Monday, October 25, 2010

Robert Reich about the 2010 Midterms

This is a great essay from from Robert Reich (at Salon) about how to understand the upcoming midterm election. The key points he makes, under the rubric of advising Obama not to move to the "center":
1. There is no "center" to American politics. The "center" is merely what most people tell pollsters they think or want at any given time. Trying to move to the center by following polls means giving up on leadership because you can’t lead people to where they already are.

2. By the first midterm the public is almost always grouchy because the president wasn’t a messiah and didn’t change the world. No single president has that kind of power. The higher the expectations for change at the start of an administration, the greater the disillusionment.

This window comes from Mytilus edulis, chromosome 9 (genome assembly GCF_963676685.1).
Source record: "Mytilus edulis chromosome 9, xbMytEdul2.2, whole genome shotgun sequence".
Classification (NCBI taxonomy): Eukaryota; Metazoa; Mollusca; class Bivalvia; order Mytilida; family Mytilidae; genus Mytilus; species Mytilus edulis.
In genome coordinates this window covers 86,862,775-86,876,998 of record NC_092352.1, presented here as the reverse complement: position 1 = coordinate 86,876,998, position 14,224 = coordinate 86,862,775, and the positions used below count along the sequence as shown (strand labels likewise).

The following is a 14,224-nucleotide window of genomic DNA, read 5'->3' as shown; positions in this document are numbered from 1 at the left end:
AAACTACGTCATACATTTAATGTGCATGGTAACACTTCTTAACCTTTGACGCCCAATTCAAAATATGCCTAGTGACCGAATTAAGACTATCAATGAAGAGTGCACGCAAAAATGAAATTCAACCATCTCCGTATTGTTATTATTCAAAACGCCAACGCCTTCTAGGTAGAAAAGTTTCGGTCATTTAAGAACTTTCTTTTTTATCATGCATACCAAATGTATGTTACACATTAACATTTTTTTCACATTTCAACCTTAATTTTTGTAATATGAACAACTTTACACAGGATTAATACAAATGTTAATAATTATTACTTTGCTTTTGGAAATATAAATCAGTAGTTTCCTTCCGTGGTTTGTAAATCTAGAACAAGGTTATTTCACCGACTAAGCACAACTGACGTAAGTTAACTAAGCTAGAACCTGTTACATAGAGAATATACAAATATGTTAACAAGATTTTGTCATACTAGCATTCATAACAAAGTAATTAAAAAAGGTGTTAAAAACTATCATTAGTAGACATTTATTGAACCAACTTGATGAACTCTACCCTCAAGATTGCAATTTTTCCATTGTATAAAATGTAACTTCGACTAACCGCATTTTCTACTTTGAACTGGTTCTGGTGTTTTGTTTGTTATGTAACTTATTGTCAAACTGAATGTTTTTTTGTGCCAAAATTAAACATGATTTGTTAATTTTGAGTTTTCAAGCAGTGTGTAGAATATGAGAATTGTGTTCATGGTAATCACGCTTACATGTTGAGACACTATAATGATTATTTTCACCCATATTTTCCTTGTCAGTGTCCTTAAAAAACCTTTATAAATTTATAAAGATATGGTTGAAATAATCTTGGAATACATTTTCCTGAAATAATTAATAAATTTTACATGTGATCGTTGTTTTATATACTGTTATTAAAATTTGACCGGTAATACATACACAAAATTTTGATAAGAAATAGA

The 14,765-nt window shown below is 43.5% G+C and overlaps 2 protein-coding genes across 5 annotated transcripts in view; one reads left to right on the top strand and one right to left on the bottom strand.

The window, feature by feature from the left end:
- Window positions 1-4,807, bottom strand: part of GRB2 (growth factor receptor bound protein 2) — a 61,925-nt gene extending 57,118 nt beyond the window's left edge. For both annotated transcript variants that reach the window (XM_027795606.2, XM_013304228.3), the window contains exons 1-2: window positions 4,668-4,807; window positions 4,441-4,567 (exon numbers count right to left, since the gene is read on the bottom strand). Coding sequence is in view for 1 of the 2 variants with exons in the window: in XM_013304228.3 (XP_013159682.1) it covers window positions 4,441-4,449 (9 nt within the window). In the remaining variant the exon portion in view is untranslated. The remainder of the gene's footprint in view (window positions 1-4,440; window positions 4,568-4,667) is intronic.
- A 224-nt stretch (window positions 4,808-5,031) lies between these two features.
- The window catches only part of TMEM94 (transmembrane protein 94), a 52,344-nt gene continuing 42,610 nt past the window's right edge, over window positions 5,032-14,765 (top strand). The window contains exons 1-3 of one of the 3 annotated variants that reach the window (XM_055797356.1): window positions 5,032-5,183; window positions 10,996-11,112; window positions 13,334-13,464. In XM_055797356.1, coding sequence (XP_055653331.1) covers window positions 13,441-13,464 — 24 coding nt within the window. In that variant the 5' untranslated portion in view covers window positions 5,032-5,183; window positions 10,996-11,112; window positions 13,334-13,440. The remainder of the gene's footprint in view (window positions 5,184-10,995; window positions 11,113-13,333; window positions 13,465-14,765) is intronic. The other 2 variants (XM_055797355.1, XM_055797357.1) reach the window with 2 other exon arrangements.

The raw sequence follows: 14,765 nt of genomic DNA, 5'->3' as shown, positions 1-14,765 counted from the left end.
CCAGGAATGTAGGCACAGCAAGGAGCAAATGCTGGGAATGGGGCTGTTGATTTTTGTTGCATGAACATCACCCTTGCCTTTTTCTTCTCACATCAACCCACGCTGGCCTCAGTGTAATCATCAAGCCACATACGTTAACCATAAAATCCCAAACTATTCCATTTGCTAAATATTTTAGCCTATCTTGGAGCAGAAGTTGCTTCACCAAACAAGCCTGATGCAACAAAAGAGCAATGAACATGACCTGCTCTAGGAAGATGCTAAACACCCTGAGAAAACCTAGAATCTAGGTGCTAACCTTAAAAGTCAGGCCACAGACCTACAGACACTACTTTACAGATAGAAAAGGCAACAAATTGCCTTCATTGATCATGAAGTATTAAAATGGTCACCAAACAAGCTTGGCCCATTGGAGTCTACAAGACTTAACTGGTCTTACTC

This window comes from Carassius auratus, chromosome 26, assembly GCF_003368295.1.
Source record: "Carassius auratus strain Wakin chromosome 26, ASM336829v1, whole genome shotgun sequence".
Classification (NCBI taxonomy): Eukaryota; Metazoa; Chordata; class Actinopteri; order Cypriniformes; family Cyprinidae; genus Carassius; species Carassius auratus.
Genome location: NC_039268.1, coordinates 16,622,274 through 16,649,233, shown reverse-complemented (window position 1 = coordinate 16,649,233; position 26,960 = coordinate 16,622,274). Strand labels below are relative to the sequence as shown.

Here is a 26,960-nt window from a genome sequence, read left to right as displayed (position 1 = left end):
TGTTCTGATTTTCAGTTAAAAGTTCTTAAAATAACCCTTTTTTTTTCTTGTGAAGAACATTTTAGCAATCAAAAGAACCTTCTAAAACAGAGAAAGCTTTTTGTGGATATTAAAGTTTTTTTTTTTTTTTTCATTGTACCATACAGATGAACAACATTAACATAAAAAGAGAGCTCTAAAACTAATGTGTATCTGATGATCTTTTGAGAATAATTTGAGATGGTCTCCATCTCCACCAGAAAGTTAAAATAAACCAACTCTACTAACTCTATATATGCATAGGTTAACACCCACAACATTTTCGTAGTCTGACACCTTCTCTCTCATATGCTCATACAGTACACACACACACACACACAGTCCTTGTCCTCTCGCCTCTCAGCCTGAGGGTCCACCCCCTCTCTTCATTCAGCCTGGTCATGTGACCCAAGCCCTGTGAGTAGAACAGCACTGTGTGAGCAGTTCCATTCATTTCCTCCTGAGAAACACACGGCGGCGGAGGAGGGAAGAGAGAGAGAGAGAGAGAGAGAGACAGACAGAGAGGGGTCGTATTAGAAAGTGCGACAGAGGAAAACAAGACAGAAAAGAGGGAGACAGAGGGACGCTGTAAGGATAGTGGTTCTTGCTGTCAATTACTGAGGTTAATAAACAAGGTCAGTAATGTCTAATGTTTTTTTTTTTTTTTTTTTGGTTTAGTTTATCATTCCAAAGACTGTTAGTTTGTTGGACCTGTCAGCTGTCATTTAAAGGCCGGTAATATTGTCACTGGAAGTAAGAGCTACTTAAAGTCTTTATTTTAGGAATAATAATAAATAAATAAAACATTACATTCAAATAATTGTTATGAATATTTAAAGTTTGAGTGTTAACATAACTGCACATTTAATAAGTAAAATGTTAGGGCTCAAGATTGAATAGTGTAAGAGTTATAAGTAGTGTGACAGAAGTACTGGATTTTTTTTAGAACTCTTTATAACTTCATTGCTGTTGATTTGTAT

3. Presidents’ parties always lose the first midterm elections because the president isn’t on the ticket, and the opposing party has had time to regroup and refuel. It’s always easier for the party on the outs to attack -- and to mass troops for the assault -- than for the party inside to defend.

4. The economy trumps everything else, even though presidents aren’t really responsible for it. So when it’s bad -- as it was during the first midterms of Carter, Reagan and Clinton -- voters penalize the president’s party even more than usual. When it’s very bad, the electoral penalty is likely to be that much larger.
But read the whole thing.

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